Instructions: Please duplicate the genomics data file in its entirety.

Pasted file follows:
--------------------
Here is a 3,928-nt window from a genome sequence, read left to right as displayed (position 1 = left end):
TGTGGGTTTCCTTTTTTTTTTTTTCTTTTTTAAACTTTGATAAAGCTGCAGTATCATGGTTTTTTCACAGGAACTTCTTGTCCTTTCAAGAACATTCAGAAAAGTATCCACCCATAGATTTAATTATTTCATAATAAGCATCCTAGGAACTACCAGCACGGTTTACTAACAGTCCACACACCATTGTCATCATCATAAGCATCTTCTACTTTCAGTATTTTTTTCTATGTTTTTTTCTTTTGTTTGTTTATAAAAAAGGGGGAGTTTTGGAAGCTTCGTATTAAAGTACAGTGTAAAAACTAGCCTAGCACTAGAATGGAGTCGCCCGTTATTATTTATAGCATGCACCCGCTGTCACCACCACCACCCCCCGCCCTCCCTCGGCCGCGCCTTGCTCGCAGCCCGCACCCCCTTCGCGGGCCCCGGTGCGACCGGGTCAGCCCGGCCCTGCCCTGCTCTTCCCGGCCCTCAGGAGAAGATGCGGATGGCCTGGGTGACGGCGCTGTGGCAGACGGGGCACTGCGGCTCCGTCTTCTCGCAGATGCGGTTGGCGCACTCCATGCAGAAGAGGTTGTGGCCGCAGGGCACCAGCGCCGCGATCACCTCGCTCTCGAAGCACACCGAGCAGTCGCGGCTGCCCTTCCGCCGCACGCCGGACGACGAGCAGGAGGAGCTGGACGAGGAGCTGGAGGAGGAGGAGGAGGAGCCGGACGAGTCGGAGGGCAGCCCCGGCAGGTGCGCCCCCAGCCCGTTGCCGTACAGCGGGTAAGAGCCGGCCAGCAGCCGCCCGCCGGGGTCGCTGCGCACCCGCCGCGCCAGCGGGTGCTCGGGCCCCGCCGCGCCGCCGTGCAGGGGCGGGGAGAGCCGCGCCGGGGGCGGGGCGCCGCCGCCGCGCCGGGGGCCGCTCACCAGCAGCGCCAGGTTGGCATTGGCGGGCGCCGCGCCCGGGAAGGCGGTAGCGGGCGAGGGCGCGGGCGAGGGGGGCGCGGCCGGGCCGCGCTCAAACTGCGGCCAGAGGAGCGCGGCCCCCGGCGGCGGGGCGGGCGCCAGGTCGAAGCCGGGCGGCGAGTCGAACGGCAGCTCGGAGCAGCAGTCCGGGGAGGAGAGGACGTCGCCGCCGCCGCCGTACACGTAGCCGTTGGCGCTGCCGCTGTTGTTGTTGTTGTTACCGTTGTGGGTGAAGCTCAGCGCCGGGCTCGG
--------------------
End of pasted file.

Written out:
Here is a 3,928-nt window from a genome sequence, read left to right as displayed (position 1 = left end):
TGTGGGTTTCCTTTTTTTTTTTTTCTTTTTTAAACTTTGATAAAGCTGCAGTATCATGGTTTTTTCACAGGAACTTCTTGTCCTTTCAAGAACATTCAGAAAAGTATCCACCCATAGATTTAATTATTTCATAATAAGCATCCTAGGAACTACCAGCACGGTTTACTAACAGTCCACACACCATTGTCATCATCATAAGCATCTTCTACTTTCAGTATTTTTTTCTATGTTTTTTTCTTTTGTTTGTTTATAAAAAAGGGGGAGTTTTGGAAGCTTCGTATTAAAGTACAGTGTAAAAACTAGCCTAGCACTAGAATGGAGTCGCCCGTTATTATTTATAGCATGCACCCGCTGTCACCACCACCACCCCCCGCCCTCCCTCGGCCGCGCCTTGCTCGCAGCCCGCACCCCCTTCGCGGGCCCCGGTGCGACCGGGTCAGCCCGGCCCTGCCCTGCTCTTCCCGGCCCTCAGGAGAAGATGCGGATGGCCTGGGTGACGGCGCTGTGGCAGACGGGGCACTGCGGCTCCGTCTTCTCGCAGATGCGGTTGGCGCACTCCATGCAGAAGAGGTTGTGGCCGCAGGGCACCAGCGCCGCGATCACCTCGCTCTCGAAGCACACCGAGCAGTCGCGGCTGCCCTTCCGCCGCACGCCGGACGACGAGCAGGAGGAGCTGGACGAGGAGCTGGAGGAGGAGGAGGAGGAGCCGGACGAGTCGGAGGGCAGCCCCGGCAGGTGCGCCCCCAGCCCGTTGCCGTACAGCGGGTAAGAGCCGGCCAGCAGCCGCCCGCCGGGGTCGCTGCGCACCCGCCGCGCCAGCGGGTGCTCGGGCCCCGCCGCGCCGCCGTGCAGGGGCGGGGAGAGCCGCGCCGGGGGCGGGGCGCCGCCGCCGCGCCGGGGGCCGCTCACCAGCAGCGCCAGGTTGGCATTGGCGGGCGCCGCGCCCGGGAAGGCGGTAGCGGGCGAGGGCGCGGGCGAGGGGGGCGCGGCCGGGCCGCGCTCAAACTGCGGCCAGAGGAGCGCGGCCCCCGGCGGCGGGGCGGGCGCCAGGTCGAAGCCGGGCGGCGAGTCGAACGGCAGCTCGGAGCAGCAGTCCGGGGAGGAGAGGACGTCGCCGCCGCCGCCGTACACGTAGCCGTTGGCGCTGCCGCTGTTGTTGTTGTTGTTACCGTTGTGGGTGAAGCTCAGCGCCGGGCTCGG